How to Prepare for Record Level Employee Relocation
In 2019, surveys showed that 62 percent of workers said they would relocate for a new job or to live in a different city. That was before COVID-19 disrupted our lives. Now employees are relocating in record numbers.
This leaves human resource professionals with tough decisions regarding pay rates. Most employee relocations involve moving from high cost of living cities and states, to areas where the cost of living is lower, and they feel they will have a better quality of life. This leads to an, often uncomfortable, discussion about pay. Employees and employers have different perspectives, both with valid points.
From an employee perspective:
- The company was willing to pay high rates for my skills – what has changed?
- It won’t cost the company any more to pay me the same rate.
- I was forced to work remotely during the pandemic and I’m still doing the same job. Why can’t I continue in New City?
- Why does the company care where I live?
From an employer perspective:
- We wouldn’t choose to have you work remotely on a permanent basis.
- You will not be available for in-person meetings if needed. Travel expenses would increase.
- If we were to hire someone in New City, we wouldn’t pay Old City rates.
- Now we have to be compliant with and monitor employment laws and regulations in a different state.
How do companies tackle this issue and come up with a plan that is win-win for both parties? Whether or not a company has a presence in the destination city/state can affect the discussion. Time zone differences must be considered. Whether or not the employee is doing a job that requires a special skill or talent, or is hard to fill, plays into the decision process. Is the employee a top performer with a bright future at the company? These are just a few of the many considerations a company must think through.
As with most things, there is not a one-size-fits-all approach.
Three options for setting the pay rate include:
1.) Continue paying the same rate. Set the expectation that future increases will be consistent with current practices.
2.) Adjust rate down to New City wage rates. Set the expectation that future increases will be consistent with current practices.
3.) Continue paying Old City rate (premium). Set expectations that wages will be frozen until they are in line with New City rates.
Regardless of which option is chosen, employers need to know the current rate for each job in each new location so they can make an informed decision. So how do companies know what to pay in new markets? Do they create new salary structures for each market? Create a national structure and apply geographic differentials? What about minimum wage requirements and local employment laws and regulations? How do you come up with a policy that is fair, unbiased, and enables both employee and employer to be successful?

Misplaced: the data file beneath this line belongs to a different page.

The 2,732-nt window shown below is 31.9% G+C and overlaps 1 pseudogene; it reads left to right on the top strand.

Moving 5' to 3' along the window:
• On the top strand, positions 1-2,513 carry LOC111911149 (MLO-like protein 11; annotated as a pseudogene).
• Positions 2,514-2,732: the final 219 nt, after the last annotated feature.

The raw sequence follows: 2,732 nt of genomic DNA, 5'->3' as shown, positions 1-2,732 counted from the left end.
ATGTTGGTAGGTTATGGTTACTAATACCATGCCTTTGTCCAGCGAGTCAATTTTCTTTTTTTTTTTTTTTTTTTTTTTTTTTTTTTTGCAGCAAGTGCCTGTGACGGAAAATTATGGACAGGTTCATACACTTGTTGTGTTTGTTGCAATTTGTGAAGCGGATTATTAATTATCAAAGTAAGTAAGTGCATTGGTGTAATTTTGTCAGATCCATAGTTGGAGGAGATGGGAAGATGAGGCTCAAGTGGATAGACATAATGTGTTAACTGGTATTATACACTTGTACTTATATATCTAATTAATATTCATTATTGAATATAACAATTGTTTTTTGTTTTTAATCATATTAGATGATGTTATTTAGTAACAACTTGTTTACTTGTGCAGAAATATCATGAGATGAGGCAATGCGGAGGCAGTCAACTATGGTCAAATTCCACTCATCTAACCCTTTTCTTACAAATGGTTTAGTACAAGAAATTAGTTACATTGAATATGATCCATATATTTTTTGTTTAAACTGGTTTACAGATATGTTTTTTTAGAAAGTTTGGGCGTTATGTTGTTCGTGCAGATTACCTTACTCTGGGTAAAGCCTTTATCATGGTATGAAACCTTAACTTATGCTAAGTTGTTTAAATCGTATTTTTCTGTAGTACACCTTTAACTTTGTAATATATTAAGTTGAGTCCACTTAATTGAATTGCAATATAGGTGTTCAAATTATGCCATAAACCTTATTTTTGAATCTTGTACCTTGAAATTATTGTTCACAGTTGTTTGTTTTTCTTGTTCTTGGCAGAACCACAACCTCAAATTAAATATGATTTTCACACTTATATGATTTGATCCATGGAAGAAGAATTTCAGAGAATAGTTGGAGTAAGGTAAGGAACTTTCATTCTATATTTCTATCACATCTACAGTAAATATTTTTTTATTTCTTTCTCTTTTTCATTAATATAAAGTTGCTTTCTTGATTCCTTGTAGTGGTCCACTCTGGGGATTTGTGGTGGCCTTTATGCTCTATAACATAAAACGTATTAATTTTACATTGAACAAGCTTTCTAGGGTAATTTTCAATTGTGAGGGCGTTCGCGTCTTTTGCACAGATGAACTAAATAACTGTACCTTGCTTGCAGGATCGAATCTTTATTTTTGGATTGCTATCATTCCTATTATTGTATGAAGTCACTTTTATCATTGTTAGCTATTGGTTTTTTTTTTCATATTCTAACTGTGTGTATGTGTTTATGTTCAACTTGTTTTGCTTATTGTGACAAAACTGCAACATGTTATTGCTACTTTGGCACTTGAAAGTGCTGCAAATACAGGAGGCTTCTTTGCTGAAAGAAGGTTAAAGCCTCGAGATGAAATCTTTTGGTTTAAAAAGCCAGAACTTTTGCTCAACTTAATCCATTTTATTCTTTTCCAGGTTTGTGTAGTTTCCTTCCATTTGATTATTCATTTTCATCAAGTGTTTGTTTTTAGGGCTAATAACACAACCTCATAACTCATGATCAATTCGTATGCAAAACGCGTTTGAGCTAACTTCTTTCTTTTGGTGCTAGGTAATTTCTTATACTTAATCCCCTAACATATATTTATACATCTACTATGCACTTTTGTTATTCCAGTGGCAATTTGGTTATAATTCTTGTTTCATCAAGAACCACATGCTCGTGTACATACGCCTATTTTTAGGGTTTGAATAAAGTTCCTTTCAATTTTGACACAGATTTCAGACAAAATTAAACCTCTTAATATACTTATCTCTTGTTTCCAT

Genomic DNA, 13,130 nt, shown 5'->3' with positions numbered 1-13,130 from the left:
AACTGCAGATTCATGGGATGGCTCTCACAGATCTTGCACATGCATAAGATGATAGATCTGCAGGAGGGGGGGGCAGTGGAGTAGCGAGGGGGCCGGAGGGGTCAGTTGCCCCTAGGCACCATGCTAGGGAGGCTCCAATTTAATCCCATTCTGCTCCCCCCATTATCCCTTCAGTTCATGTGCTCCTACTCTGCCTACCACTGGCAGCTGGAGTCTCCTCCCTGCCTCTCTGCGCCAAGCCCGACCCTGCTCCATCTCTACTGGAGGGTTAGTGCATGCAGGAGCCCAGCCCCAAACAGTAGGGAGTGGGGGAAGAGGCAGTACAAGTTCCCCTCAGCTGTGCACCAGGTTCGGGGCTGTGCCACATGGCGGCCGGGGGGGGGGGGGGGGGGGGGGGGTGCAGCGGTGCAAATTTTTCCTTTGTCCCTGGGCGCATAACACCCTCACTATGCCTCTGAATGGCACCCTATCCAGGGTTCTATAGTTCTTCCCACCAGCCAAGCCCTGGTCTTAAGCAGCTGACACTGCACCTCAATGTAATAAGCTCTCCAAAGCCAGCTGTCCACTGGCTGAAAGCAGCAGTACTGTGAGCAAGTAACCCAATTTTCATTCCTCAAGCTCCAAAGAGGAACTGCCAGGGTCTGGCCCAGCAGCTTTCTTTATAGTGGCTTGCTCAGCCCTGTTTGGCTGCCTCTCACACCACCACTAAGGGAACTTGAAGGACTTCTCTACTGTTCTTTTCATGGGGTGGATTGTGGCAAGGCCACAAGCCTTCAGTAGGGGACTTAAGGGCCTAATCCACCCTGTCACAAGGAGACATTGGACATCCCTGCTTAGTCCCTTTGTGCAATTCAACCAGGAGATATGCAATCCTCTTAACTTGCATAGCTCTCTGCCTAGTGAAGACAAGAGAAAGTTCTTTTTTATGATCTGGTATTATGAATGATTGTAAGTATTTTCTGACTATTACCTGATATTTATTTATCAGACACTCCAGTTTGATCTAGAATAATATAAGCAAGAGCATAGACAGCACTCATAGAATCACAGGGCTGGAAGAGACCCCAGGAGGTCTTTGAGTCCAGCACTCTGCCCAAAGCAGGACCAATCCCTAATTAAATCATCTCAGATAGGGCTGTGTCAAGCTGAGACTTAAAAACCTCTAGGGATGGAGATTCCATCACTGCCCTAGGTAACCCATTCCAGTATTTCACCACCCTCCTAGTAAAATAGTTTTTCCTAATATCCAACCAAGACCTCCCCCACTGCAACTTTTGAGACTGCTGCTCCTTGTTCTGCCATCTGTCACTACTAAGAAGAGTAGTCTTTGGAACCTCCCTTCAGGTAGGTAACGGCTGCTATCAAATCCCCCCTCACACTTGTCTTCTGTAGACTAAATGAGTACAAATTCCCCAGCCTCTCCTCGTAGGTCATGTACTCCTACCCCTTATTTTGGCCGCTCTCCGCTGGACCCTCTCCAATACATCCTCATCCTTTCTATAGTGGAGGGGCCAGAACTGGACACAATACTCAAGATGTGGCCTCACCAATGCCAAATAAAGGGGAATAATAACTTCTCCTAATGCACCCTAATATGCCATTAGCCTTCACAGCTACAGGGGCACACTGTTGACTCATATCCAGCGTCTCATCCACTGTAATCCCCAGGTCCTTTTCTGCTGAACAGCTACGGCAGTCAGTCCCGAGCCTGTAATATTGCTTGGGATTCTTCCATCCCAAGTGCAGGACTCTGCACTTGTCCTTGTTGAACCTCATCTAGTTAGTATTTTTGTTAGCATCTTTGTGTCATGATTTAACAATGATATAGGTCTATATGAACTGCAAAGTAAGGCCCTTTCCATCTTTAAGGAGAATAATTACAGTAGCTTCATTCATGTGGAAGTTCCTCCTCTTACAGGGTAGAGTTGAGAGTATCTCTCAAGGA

Most human resources departments are not equipped to know compensation practices in markets in which they do not operate. Compensation consultants with access to national market data and geographic differentials can work with companies to determine the best path forward. They can help develop a tailored approach for each company based on the company’s needs and resources. Because at the end of the day, we are all in this together. A company cannot be successful without strong talent that is appreciated, and employees cannot be successful without a profitable company in which to work.
Here are three important compensation considerations:
If your head is spinning, it’s time to contact your compensation consultant to help with next steps! If the answer is YES to any of the questions above, don’t be afraid to ask an expert. It can save you money in the long run and keep your employees happy and productive- A great way to start the new year! Experts@FahrenheitAdvisors.com.
About the Author
Merryman Putnam partners with clients to provide compensation expertise including total compensation measurement studies where her expertise ranges from creating a compensation philosophy to market review, analysis, and recommendations. She has worked with public, private, and nonprofit entities in a variety of industries.